Monday, January 10, 2011

Why Chinese Mothers Are Superior

This WSJ article with the same title should be of high interest to most readers of this blog who, I believe, are either parents of young ones or prospective parents. The author, Amy Chua, is a parent and a professor at Yale Law School. Her Chinese approach to strict parenting was an extremely refreshing reading for my wife and I; stereotypes aside, we agree with most of her parenting philosophy. I hope you will find it useful. Here are a couple of quotes from the article:
"Chinese parents can order their kids to get straight As. Western parents can only ask their kids to try their best."

"...studies indicate that compared to Western parents, Chinese parents spend approximately 10 times as long every day drilling academic activities with their children. By contrast, Western kids are more likely to participate in sports teams."

The Tiger Mother Talks Back

Amy Chua responds to readers' questions about happiness, relationships and tips for teaching toddlers.


Wro. Akalu said...

Hello! Happy New Year!

Now as an empty nester, thank God for that! Don’t get me wrong I Love all my children dearly away like out of town love.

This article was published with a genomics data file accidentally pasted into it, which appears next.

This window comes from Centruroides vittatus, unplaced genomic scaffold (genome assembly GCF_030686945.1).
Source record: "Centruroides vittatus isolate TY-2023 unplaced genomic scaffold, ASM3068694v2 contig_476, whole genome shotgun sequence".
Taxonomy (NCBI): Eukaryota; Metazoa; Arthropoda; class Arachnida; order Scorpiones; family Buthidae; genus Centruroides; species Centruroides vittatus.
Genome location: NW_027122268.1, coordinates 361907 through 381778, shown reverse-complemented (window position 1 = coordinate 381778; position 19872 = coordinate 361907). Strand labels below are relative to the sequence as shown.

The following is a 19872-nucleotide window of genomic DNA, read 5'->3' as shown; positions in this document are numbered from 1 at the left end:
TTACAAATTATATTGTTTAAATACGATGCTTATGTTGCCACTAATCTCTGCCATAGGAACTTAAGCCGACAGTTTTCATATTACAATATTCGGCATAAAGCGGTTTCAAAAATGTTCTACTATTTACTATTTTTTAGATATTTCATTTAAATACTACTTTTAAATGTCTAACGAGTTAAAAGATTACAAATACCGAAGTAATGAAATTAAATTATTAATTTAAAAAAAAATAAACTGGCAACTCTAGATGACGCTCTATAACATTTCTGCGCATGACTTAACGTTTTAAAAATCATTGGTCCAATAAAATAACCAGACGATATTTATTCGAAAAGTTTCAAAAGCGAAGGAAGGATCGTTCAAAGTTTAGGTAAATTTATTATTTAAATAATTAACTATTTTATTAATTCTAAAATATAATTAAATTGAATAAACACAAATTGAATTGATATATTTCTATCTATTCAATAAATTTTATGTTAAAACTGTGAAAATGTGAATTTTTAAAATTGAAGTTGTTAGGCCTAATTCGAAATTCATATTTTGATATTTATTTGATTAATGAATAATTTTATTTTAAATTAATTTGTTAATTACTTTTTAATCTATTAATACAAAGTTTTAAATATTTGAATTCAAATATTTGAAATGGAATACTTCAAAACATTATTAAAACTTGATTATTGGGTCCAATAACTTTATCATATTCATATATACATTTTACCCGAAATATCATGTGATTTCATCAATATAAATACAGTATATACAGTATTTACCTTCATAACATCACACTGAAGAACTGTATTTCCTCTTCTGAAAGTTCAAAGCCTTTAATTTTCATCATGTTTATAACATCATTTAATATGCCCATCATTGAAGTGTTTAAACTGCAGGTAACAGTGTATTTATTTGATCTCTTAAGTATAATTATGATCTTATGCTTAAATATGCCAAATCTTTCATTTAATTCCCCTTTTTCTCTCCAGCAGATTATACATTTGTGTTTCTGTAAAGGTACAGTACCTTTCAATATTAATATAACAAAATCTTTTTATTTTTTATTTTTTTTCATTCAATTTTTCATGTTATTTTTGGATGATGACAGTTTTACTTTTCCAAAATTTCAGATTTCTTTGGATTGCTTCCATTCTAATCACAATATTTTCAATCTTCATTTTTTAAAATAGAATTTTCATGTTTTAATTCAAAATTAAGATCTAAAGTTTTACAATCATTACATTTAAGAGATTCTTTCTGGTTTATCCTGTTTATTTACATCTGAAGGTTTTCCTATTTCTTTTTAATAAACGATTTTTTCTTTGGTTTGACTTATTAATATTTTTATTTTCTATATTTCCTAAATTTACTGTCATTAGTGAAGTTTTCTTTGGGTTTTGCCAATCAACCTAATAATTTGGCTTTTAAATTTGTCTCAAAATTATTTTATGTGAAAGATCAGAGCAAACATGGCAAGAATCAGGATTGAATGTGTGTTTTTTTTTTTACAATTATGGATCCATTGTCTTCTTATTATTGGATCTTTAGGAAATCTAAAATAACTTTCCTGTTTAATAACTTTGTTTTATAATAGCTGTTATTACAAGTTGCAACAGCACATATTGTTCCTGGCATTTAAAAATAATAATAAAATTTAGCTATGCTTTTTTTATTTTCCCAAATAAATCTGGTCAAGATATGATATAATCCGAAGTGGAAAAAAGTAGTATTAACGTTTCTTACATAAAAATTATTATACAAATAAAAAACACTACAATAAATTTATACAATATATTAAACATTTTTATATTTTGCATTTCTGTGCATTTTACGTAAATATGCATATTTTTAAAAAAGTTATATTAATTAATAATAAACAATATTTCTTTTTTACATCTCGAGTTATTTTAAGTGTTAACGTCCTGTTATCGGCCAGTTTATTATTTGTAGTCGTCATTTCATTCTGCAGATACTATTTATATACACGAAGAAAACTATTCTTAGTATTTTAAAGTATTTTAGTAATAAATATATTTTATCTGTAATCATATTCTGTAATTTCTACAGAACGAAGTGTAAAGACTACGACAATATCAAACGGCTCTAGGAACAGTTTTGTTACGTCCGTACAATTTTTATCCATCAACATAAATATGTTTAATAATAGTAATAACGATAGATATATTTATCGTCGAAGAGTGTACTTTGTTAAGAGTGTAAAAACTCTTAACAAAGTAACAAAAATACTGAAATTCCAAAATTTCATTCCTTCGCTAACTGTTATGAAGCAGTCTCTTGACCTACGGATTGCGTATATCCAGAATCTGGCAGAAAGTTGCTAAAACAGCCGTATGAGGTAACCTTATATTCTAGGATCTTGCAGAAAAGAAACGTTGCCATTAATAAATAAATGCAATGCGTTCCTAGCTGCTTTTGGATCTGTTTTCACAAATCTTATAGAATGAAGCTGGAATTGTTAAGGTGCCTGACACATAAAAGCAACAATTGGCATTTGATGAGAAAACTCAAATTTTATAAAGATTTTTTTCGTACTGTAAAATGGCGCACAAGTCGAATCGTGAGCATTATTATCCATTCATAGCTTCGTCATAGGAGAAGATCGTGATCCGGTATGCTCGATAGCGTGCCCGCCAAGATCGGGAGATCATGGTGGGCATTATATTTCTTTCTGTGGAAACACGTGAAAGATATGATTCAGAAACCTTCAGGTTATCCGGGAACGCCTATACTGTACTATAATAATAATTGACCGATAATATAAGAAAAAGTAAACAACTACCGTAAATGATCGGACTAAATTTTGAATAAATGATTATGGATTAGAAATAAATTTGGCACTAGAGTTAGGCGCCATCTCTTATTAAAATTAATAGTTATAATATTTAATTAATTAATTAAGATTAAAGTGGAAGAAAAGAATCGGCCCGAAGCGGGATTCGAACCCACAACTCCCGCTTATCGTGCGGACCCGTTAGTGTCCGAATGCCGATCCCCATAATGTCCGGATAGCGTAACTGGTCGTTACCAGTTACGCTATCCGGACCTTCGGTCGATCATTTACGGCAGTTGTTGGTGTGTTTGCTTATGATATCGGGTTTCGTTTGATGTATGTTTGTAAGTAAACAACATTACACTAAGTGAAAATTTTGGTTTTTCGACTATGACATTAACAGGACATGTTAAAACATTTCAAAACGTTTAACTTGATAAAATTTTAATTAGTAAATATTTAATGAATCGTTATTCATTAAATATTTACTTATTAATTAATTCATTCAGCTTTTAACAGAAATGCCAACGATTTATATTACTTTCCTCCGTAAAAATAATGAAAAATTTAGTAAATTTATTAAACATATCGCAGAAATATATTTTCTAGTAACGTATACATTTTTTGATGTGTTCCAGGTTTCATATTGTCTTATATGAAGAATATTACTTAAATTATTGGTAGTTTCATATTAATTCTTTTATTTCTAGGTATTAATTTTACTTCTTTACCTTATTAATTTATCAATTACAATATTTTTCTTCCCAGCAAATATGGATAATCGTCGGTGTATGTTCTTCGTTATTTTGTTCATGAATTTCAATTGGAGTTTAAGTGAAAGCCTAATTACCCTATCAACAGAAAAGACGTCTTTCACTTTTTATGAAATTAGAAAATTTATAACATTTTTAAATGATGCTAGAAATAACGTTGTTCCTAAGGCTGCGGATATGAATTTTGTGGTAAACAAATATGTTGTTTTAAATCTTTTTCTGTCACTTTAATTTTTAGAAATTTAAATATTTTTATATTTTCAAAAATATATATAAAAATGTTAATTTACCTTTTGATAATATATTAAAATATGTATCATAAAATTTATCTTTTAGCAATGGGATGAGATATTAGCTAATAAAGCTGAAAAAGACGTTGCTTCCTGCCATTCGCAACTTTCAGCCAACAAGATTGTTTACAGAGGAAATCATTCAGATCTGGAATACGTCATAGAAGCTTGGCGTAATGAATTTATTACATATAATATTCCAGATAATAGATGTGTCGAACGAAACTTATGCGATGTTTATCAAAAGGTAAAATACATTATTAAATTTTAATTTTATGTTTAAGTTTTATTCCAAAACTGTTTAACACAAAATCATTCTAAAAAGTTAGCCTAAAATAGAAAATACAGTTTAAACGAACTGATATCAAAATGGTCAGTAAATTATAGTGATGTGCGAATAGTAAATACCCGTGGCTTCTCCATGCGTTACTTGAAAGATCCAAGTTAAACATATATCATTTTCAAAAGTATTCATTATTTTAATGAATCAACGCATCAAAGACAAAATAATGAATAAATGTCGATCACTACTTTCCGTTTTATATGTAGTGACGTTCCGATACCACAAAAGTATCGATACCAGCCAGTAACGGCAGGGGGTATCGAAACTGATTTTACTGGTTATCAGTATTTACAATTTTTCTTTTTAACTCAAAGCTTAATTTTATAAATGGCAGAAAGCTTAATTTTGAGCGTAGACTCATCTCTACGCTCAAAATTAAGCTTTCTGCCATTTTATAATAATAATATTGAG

I think it’s not about which is better or choosing the strict method “my way or the high way” or the other extreme. But to seize the moment and try to make wise decisions, easier said than done.
So looking back at least for me too much passion mixed with fear and worries were the most hindrances at making those wise decisions.
From experience more often those wide decisions did not come from the head knowledge like in as book smart but from the heart. Oh! Yes! Just the simple and humble things - save the day most of the time.

enset said...

Wro. Akalu,

You make some good points, which surely comes from years in the trenches of raising your kid(s). I am aware that there are as many ways to raise kids as there are families. I saw Choa's article from my vantage point of an Ethiopian parent who enjoys living in a Western society. There are some parental skills that I am willing to adopt from my Western friends, but most of what I observe in their parenting skills is not very inviting to me. Also, Choa's point about Chinese parents willing to make big sacrifices for their children resonates a lot with me.